“I typed in ‘carrot parrot’ and it spat back a perfect picture of a parrot made of carrots,” he said. “It was the immediate ‘aha’ moment.”

Mr. Waldoch said he didn’t feel guilty about using AI instead of hiring human artists, because human artists were too expensive to make the game worthwhile.

“We wouldn’t have done this” if not for AI, he said.

Isabella Orsi, 24, an interior designer in San Francisco, recently used a generative AI app called InteriorAI to create a mock-up for a client.

The client, a technology start-up, was looking to refurbish their office. Orsi uploaded images of the client’s office to InteriorAI, then applied a “cyberpunk” filter. The app produced new renderings in seconds – showing how the office entryway would look with colored lighting, contoured furniture and a new set of shelves.

Orsi believes that rather than replacing interior designers entirely, generative AI will help them come up with ideas in the initial stages of a project.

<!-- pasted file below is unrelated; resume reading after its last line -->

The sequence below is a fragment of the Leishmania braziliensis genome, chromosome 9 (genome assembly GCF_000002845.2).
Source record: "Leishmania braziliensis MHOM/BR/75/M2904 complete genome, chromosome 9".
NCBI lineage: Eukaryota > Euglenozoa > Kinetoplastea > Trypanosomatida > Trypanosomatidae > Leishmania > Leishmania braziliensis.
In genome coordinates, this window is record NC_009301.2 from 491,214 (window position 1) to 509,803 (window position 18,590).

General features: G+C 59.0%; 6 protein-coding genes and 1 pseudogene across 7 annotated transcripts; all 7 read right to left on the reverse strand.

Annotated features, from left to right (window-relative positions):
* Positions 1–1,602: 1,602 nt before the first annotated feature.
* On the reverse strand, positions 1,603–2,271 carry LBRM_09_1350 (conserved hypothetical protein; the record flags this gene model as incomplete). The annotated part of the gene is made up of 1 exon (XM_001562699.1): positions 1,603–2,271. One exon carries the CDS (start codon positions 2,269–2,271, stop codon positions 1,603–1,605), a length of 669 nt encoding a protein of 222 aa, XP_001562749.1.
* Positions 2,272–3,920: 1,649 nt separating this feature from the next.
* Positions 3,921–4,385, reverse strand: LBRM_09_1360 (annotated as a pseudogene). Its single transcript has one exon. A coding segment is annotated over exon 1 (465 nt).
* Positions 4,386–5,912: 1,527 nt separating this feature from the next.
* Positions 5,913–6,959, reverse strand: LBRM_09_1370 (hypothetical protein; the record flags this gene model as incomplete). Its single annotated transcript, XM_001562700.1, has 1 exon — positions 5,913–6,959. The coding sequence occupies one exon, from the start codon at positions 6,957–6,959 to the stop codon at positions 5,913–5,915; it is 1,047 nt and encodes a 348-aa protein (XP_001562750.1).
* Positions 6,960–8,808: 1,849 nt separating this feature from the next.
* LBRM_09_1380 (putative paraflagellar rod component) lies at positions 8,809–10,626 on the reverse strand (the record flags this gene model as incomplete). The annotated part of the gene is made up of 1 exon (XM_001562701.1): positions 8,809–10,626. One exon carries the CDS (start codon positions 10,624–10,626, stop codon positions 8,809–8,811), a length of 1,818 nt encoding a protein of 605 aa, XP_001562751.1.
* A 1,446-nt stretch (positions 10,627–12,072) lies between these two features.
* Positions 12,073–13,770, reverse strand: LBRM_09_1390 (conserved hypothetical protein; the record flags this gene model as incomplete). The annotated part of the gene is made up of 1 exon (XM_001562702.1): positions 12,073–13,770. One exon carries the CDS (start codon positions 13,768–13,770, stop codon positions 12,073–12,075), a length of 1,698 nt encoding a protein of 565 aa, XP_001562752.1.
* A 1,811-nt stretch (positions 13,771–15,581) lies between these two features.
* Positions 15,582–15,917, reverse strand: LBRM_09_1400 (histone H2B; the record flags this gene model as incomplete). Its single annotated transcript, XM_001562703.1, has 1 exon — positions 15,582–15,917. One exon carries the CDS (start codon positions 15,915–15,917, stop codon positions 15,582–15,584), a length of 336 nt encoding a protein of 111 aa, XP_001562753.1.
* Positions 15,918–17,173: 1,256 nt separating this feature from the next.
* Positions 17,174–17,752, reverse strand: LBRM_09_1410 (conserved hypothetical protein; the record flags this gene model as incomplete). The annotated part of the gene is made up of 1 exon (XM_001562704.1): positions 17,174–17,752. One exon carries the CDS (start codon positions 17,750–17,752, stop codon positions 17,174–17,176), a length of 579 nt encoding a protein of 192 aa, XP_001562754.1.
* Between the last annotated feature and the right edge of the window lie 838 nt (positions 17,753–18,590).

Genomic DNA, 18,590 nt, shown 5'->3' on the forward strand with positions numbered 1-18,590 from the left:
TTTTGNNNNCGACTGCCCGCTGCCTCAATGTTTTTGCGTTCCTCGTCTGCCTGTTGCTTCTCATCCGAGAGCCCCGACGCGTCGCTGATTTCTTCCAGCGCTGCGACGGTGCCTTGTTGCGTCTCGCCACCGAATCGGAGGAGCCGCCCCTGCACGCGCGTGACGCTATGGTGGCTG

“I think there’s an element of good design that requires the empathetic touch of a human being,” she said. “So I don’t feel like it will take away my job. Someone has to distinguish between the different renderings, and at the end of the day, I think it needs a designer.”

Patrick Clair, 40, a filmmaker in Sydney, Australia, started using AI-generated art this year to help him prepare a presentation for a movie studio.

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Mr. Clair, who has worked on hit shows including “Westworld,” was looking for an image of a certain type of marble statue. But when he looked at Getty Images – his usual source for concept art – he came up empty. Instead, he turned to DALL-E 2.

“I put ‘marble statue’ into DALL-E, and it was closer than I could get at the Getty in five minutes,” Mr. Clair said.

Since then, he has used the DALL-E 2 to help him generate images, such as the above image of a Melbourne tram in a dust storm, which are not readily available from online sources.

He predicted that rather than replacing concept artists or putting Hollywood special effects wizards out of a job, AI image generators would simply become part of every filmmaker’s toolkit.

“It’s like working with a really conscious concept artist,” he said.

“Photoshop can do things you can’t do with your hands, the same way a calculator can crunch numbers in a way you can’t in your brain, but Photoshop never surprises you,” he continued. “Whereas DALL-E surprises you, and comes back with things that are genuinely creative.”

During a recent creative brainstorming session, Jason Carmel, 49, an executive at New York ad agency Wunderman Thompson, wondered if AI could help.